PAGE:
This is an important decision for anyone with a loved one in a nursing home.  Just because an arbitration agreement is signed by a decedent or authorized representative, which is intended to take away the right to a jury trial, this does not mean it is binding on wrongful death beneficiaries.

    Our law firm, Goldsmith & Ogrodowski, LLC, brings lawsuits for wrongful death and survival in Pennsylvania and West Virginia.  If you have questions about this court opinion, or your or your family’s legal rights regarding accidental or wrongful death or survival, contact us for a free consultation at 877-404-6529, 412-281-4340, or info@golawllc.com.  Our website is www.golawllc.com.

     

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  • Basics on the Wrongful Death Action in West Virginia

    This post focuses on the very basics of a wrongful death action in West Virginia.  W.Va. Code § 55-7-5 et seq.

    What is a wrongful death action in West Virginia?  West Virginia permits the recovery of damages due to the death of a person from a wrongful act, neglect, or default.  W.Va. Code § 55-7-5.  If damages are recovered, they “shall be distributed to the surviving spouse and children, including adopted children and stepchildren, brothers, sisters, parents and any persons who where financially dependent upon the decedent at the time of his or her death or would otherwise be equitably entitled to share in such distribution ….”  W.Va. Code § 55-7-6(b).  However, “if there are no such survivors, then the damages shall be distributed in accordance with the decedent’s will or, if there is no will, in accordance with the laws of descent and distribution” as contained in the West Virginia Code.  W.Va. Code § 55-7-6(b).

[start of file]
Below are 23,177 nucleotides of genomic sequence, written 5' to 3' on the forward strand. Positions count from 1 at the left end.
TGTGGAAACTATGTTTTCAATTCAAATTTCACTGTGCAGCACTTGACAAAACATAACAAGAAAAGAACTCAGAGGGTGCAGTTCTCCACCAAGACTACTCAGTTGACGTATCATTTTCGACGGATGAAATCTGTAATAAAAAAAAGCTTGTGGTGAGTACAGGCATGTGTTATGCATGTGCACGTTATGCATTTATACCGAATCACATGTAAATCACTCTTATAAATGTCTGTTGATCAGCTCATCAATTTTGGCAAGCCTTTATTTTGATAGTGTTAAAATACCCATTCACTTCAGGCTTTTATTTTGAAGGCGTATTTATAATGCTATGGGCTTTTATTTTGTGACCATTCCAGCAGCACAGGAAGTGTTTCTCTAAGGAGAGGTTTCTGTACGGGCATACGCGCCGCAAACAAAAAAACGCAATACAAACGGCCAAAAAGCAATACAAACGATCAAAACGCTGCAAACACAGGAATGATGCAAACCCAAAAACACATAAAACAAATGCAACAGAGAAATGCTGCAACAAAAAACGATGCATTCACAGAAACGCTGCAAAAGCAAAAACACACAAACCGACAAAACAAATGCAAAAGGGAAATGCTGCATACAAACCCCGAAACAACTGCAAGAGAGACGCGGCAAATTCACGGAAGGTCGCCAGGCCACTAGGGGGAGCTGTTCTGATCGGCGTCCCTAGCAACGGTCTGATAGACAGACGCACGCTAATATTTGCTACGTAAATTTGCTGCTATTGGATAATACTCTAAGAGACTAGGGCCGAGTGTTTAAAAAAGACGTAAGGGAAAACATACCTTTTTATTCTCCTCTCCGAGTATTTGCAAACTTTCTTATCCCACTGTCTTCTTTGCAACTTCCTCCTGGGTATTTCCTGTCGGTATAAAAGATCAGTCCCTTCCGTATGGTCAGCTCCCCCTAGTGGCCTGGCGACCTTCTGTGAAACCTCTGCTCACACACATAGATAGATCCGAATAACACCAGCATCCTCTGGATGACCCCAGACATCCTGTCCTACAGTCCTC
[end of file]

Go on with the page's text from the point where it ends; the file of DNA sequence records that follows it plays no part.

Who can bring a wrongful death action in West Virginia?  The wrongful death action “shall be brought by and in the name of the personal representative of such deceased person….”  W.Va. Code § 55-7-6(a).